Death and Offspring: Murder Effects on Fertility

13 Pages Posted: 26 Dec 2012  

Andres Ramirez Hassan

Universidad EAFIT - School of Economics and Finance - Center for Research in Economic & Finance (CIEF)

Mateo Uribe Castro

Universidad EAFIT

Date Written: October 10, 2012

Abstract

Economic tradition establishes that human beings' reproductive behaviour is based on rational actions. This theory is completely plausible; however, there is another part to this story, whatever else we may be, we are animals, and this biological heritage instinctively affects our reproductive strategy. Human beings want to extend their genes through time. We test this hypothesis using panel data models for 52 countries from 1995 to 2009, controlling for cultural, social and economic variables, and find a positive and statistically significant effect of the threat of violent death on the fertility rate. Countries characterised by a high murder rate have a high fertility rate. Apparently, there is an instinctive pattern to be found in our reproductive strategy; we are not as rational as we suppose.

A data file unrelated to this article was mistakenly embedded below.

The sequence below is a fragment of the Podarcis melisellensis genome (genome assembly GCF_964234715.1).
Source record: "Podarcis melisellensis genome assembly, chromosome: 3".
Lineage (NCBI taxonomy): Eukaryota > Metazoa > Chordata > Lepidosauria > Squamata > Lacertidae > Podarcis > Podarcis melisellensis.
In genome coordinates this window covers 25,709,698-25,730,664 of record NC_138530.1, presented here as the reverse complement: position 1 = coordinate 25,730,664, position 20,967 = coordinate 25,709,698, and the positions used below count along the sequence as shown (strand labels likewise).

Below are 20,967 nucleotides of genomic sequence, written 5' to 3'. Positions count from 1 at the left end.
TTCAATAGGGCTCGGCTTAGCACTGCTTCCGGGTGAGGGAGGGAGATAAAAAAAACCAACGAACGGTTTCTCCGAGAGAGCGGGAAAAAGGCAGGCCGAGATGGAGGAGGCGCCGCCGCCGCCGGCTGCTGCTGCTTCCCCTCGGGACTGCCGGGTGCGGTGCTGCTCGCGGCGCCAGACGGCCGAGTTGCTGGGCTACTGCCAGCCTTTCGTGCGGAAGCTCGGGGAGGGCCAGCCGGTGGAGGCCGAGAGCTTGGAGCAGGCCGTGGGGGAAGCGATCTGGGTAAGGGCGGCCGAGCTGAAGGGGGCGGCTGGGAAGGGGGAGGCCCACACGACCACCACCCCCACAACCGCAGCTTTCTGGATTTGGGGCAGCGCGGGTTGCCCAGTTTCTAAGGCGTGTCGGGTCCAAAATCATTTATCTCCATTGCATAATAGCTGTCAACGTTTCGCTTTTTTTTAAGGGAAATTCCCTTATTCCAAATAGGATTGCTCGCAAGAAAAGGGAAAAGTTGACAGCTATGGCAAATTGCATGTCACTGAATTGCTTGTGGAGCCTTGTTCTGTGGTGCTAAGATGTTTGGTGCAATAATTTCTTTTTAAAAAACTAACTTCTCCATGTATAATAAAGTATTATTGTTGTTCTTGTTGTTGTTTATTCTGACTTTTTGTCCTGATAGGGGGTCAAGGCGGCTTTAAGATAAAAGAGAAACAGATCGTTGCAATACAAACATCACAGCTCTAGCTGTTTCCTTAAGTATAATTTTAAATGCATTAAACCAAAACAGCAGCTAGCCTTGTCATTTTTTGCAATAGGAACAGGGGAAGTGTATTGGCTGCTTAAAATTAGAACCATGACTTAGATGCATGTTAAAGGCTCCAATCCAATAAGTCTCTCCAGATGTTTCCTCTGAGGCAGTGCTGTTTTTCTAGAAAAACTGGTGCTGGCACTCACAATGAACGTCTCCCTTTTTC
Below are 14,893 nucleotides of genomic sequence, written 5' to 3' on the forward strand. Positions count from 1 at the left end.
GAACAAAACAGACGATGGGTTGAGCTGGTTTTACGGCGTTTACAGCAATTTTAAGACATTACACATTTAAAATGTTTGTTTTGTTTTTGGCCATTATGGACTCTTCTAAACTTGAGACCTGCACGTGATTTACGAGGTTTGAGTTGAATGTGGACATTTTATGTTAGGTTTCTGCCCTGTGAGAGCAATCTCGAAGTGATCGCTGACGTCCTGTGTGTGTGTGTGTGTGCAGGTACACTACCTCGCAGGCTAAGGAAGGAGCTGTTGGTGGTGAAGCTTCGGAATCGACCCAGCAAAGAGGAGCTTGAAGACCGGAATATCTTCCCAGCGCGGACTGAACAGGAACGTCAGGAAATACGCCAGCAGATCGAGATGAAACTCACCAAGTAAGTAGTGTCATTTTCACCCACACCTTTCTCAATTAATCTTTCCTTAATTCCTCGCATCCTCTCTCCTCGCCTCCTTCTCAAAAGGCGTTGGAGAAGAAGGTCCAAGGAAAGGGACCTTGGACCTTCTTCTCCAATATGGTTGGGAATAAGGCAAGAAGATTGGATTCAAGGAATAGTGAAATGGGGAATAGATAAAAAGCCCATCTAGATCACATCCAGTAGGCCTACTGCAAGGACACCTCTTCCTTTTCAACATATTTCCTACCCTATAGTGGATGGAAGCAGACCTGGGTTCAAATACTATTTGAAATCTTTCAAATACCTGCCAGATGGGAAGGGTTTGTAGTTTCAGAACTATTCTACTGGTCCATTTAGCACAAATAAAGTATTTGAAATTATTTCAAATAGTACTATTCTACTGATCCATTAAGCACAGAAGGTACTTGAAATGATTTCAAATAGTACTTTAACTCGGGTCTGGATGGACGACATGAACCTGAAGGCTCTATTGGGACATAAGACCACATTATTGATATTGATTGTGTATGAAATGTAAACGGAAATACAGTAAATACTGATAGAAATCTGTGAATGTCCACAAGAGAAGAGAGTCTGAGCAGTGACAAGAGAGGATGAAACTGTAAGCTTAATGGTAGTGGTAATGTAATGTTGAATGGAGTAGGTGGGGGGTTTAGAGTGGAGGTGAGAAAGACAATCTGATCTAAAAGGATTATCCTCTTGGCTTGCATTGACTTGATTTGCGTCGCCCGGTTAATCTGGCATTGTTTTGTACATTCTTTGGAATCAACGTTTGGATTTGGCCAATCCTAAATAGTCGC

Keywords: Reproductive strategy, Instinctive pattern, Murder rate, Fertility rate

JEL Classification: J13, J11, A14

Suggested Citation

Ramirez Hassan, Andres and Castro, Mateo Uribe, Death and Offspring: Murder Effects on Fertility (October 10, 2012). Available at SSRN: https://ssrn.com/abstract=2193824 or http://dx.doi.org/10.2139/ssrn.2193824

Andres Ramirez Hassan (Contact Author)

Universidad EAFIT - School of Economics and Finance - Center for Research in Economic & Finance (CIEF) ( email )

Carrera 49 No. 7 South - 50
Bogotá
Colombia
05742619500 (Phone)

Mateo Uribe Castro

Universidad EAFIT

Carrera 49 N° 7 sur – 50
Bogotá, Antioquia 00000
Colombia

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